Renovations uncover new, ‘fabulous’ Elder

Michelle Ma

The comment cards concerning Elder’s newly renovated dining hall say it all.

“Students say ‘the new look rocks,'” said Jamie Woodruff, lead manager of Elder dining hall.

A summer transformation of Elder Hall’s dining room appearance and expanded food options have received high marks from freshmen residents and upperclassmen alike, who have spent many a meal at Elder.

The dining facility received an interior makeover this summer in preparation for the 2004-05 school year.

Food stations in the serving area were redone to offer students a greater variety of food options and to allow for more efficiency in the serving area, said Anne VanOsdol, assistant director of food service at Northwestern. This year, the Elder dining hall and the Foster-Walker East dining hall both received renovations and represent part of a trend to “freshen up” dining halls across campus, she said.

Plans for renovations were made last school year and implemented this past summer, VanOsdol said. But Elder’s change to an all-freshmen residence hall added extra motivation for the renovations, she said.

“(Elder) should really rock,” VanOsdol said. “I was going to make it great, but when I heard it was all freshmen, I wanted to make it fabulous.”

Students, especially freshmen, should be able to feel and see NU spirit around campus, dining halls included, according to VanOsdol. To add to this spirit, Elder has added new tables with purple and black decals and will have a Wildcat ‘N’ painted on one of the walls, she said.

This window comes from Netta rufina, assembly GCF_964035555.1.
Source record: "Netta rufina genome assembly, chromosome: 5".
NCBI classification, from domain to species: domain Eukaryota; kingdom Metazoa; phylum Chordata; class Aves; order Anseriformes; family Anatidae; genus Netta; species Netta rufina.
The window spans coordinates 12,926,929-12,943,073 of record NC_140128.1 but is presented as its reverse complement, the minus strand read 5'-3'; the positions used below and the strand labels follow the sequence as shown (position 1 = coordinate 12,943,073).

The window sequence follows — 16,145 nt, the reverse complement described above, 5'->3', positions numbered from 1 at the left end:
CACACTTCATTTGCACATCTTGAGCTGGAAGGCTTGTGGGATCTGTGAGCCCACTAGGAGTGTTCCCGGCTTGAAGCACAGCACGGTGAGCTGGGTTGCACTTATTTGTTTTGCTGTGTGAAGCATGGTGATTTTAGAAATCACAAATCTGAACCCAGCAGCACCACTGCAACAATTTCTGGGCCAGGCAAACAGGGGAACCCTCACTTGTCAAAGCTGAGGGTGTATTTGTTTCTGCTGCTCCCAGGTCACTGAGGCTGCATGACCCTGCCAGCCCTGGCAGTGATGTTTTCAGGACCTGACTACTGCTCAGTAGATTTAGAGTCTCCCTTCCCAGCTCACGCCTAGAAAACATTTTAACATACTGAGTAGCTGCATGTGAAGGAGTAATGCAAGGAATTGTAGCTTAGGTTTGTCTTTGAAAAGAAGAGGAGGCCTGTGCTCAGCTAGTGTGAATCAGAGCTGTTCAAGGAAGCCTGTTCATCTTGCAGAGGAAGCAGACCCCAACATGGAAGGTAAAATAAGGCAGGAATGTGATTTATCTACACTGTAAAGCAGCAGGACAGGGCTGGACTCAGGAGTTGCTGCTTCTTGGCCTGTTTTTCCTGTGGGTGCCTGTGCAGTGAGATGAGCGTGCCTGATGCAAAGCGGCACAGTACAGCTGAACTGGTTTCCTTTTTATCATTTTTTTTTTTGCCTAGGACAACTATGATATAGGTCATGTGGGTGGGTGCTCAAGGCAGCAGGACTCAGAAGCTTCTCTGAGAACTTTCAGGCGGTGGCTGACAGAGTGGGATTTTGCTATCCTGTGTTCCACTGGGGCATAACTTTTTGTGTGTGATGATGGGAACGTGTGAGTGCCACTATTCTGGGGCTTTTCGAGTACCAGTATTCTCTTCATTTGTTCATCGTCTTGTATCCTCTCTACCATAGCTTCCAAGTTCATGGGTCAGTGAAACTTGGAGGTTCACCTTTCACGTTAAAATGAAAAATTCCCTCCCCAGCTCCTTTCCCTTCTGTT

The decision to diversify food options and improve the dining hall’s appearance in Elder shows the university’s support of the new freshman quad, said Michael Kane, a Weinberg freshman and a second-floor representative for Elder’s dorm government.

“It seems the university is really supportive of the freshman quad, especially with the food changes,” Kane said. “They do cater to students’ needs.”

The changes to the eating area were chiefly designed to add more light and to foster a “gathering place” for students, VanOsdol said. The functionality of the modern appliances are offset by bright painted walls in the dining area, fresh blue and gray wall paneling and new blinds, which makes the rooms brighter.

Some structural changes made also will add to the dining experience, Woodruff said. Open spaces behind the pizza station and grill now allow easier access to the kitchen for chefs, resulting in made-to-order grill options for students. Before, all grill options were prepared in the rear kitchen, Woodruff said.

The dining hall’s salad bar, which used to occupy space in the middle of the eating area, is now a custom-made station in the serving area. Chefs toss individual salads according to students’ choices, Woodruff said.

“At first, people were skeptical about (someone else) making their salad,” Woodruff said. “Now they’ve come to like it.”

An expanded wrap, toasted sub and sandwich bar and the salad bar are the two most popular food stations, he said.

The suggestions for changes in Elder’s dining hall came in part from last year’s Dining Committee composed of Elder residents and resident assistants, Kane said. Student comment cards also brought about changes to dining hall services, including a full hot breakfast this year, he said.

Woodruff currently is in the process of forming a new 2004-05 Dining Committee with some of the new freshman and resident assistants.

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